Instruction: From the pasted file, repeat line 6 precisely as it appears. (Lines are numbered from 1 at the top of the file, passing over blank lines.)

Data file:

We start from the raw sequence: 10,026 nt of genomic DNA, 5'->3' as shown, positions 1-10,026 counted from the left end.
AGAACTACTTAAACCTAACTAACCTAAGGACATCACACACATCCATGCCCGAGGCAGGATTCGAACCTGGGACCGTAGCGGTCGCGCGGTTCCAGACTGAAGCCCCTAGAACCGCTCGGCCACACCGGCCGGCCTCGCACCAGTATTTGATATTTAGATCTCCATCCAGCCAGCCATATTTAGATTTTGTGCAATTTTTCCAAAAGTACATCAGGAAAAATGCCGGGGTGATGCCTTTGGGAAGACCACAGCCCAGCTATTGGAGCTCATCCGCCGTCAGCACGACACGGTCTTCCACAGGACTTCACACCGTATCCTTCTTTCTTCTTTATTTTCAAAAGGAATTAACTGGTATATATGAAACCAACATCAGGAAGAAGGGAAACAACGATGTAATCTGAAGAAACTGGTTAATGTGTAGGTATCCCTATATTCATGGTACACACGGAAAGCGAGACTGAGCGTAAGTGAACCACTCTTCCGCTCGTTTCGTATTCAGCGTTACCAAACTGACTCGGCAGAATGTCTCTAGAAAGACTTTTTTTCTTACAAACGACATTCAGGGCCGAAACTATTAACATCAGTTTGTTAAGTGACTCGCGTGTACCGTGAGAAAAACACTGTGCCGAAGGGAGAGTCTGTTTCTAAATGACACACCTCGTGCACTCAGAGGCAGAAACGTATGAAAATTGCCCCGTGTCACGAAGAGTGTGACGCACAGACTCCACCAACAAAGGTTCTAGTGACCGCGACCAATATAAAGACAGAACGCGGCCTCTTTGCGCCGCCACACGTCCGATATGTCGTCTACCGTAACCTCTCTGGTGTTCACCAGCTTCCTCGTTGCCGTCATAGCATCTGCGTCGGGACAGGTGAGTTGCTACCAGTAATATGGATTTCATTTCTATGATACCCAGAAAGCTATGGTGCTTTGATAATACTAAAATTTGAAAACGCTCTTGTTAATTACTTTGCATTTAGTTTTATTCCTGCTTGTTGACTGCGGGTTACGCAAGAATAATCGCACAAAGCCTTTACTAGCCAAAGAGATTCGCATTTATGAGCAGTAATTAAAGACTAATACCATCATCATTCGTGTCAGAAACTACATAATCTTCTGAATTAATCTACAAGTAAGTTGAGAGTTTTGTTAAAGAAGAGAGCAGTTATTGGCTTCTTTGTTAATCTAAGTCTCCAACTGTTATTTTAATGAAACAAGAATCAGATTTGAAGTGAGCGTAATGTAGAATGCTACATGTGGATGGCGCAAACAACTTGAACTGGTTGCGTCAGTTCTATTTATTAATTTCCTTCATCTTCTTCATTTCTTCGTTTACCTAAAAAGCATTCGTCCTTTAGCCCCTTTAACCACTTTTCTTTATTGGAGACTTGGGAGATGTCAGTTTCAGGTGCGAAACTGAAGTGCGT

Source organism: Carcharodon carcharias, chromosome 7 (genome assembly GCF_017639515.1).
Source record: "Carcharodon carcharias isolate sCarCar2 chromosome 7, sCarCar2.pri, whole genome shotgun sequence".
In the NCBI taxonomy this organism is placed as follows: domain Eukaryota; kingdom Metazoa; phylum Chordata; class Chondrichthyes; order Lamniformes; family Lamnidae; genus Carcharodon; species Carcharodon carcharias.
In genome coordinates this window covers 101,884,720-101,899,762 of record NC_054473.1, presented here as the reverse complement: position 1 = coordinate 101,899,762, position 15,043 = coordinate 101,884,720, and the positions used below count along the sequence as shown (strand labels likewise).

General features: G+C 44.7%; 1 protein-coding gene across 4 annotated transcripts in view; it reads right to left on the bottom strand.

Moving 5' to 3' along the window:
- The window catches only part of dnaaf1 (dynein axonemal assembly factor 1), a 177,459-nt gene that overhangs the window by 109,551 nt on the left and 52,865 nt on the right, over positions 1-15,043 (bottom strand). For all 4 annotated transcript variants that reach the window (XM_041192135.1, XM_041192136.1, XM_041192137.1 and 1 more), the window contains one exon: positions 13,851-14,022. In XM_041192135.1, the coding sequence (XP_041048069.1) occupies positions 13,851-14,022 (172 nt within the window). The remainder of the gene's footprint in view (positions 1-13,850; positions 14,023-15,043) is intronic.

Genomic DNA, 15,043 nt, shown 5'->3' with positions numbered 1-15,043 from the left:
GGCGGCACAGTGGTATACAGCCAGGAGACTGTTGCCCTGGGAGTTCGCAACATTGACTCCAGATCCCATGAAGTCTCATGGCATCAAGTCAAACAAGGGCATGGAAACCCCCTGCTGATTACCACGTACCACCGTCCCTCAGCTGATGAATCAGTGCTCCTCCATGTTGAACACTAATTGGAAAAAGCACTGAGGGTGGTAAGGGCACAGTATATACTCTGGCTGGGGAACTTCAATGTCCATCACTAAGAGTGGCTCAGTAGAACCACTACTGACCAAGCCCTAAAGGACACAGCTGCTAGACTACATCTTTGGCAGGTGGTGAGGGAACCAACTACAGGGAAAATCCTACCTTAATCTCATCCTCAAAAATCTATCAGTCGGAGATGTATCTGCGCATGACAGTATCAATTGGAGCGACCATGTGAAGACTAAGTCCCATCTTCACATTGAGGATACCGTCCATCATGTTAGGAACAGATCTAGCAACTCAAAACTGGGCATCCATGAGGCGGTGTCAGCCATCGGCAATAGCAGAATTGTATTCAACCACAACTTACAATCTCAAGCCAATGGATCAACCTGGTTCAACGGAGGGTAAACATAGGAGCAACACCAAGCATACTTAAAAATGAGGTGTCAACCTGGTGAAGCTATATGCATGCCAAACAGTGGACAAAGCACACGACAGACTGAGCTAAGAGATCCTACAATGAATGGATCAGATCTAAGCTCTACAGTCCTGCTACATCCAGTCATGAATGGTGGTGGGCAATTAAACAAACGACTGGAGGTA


In genome coordinates this window covers 101,884,720-101,899,762 of record NC_054473.1, presented here as the reverse complement: position 1 = coordinate 101,899,762, position 15,043 = coordinate 101,884,720, and the positions used below count along the sequence as shown (strand labels likewise).